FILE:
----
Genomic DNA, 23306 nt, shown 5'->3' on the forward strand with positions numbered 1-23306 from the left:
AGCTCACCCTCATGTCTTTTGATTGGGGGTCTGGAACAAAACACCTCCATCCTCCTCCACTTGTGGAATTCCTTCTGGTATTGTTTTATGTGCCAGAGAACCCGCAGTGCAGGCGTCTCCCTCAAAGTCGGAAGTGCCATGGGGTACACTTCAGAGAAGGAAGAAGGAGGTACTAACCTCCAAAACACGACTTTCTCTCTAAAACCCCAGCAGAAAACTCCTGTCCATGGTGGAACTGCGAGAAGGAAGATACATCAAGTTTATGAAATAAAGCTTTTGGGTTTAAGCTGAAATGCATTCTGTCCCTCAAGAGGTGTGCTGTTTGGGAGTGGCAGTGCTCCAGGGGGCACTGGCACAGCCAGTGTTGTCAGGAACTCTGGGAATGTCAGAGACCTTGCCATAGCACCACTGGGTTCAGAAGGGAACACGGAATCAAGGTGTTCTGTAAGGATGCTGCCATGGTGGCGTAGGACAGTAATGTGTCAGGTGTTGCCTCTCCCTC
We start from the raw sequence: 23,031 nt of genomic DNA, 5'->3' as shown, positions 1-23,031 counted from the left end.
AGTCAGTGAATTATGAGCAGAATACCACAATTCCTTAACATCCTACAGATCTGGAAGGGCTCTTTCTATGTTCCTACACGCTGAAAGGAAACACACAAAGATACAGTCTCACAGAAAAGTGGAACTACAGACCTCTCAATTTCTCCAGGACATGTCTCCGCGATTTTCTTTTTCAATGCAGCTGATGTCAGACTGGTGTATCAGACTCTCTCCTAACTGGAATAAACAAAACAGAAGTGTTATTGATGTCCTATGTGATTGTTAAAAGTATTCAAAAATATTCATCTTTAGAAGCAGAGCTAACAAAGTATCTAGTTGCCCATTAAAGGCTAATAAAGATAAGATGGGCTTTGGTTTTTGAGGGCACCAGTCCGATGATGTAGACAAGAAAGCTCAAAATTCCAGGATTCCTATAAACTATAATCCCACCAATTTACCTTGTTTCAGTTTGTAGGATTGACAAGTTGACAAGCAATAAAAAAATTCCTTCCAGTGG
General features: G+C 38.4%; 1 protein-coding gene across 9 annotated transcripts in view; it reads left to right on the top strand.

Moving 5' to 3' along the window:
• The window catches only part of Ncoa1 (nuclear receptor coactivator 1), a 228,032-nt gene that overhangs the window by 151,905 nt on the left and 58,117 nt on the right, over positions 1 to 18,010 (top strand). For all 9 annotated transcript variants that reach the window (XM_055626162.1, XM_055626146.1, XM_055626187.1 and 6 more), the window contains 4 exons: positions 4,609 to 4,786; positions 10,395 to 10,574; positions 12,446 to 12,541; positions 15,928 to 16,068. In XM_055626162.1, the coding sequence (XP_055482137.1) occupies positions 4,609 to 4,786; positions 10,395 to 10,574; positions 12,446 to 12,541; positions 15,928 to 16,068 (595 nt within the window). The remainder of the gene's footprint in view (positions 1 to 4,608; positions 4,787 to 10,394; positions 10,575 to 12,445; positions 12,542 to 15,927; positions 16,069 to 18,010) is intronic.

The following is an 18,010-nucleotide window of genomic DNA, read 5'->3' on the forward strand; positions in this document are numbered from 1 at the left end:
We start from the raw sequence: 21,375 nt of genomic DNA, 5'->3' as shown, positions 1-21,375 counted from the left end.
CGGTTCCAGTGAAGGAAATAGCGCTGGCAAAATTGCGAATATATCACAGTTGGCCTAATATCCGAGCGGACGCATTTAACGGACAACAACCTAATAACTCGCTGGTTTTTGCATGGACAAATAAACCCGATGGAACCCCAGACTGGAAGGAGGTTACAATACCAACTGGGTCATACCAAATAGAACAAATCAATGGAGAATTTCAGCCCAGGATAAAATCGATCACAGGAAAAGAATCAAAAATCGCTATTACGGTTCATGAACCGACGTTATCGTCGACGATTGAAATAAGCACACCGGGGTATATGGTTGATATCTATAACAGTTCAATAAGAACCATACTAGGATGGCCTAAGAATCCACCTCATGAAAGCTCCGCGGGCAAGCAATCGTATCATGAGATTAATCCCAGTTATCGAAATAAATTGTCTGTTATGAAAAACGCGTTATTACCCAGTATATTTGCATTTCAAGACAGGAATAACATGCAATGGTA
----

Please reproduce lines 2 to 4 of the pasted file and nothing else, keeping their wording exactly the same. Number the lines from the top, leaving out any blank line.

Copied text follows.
AGCTCACCCTCATGTCTTTTGATTGGGGGTCTGGAACAAAACACCTCCATCCTCCTCCACTTGTGGAATTCCTTCTGGTATTGTTTTATGTGCCAGAGAACCCGCAGTGCAGGCGTCTCCCTCAAAGTCGGAAGTGCCATGGGGTACACTTCAGAGAAGGAAGAAGGAGGTACTAACCTCCAAAACACGACTTTCTCTCTAAAACCCCAGCAGAAAACTCCTGTCCATGGTGGAACTGCGAGAAGGAAGATACATCAAGTTTATGAAATAAAGCTTTTGGGTTTAAGCTGAAATGCATTCTGTCCCTCAAGAGGTGTGCTGTTTGGGAGTGGCAGTGCTCCAGGGGGCACTGGCACAGCCAGTGTTGTCAGGAACTCTGGGAATGTCAGAGACCTTGCCATAGCACCACTGGGTTCAGAAGGGAACACGGAATCAAGGTGTTCTGTAAGGATGCTGCCATGGTGGCGTAGGACAGTAATGTGTCAGGTGTTGCCTCTCCCTC
We start from the raw sequence: 23,031 nt of genomic DNA, 5'->3' as shown, positions 1-23,031 counted from the left end.
AGTCAGTGAATTATGAGCAGAATACCACAATTCCTTAACATCCTACAGATCTGGAAGGGCTCTTTCTATGTTCCTACACGCTGAAAGGAAACACACAAAGATACAGTCTCACAGAAAAGTGGAACTACAGACCTCTCAATTTCTCCAGGACATGTCTCCGCGATTTTCTTTTTCAATGCAGCTGATGTCAGACTGGTGTATCAGACTCTCTCCTAACTGGAATAAACAAAACAGAAGTGTTATTGATGTCCTATGTGATTGTTAAAAGTATTCAAAAATATTCATCTTTAGAAGCAGAGCTAACAAAGTATCTAGTTGCCCATTAAAGGCTAATAAAGATAAGATGGGCTTTGGTTTTTGAGGGCACCAGTCCGATGATGTAGACAAGAAAGCTCAAAATTCCAGGATTCCTATAAACTATAATCCCACCAATTTACCTTGTTTCAGTTTGTAGGATTGACAAGTTGACAAGCAATAAAAAAATTCCTTCCAGTGG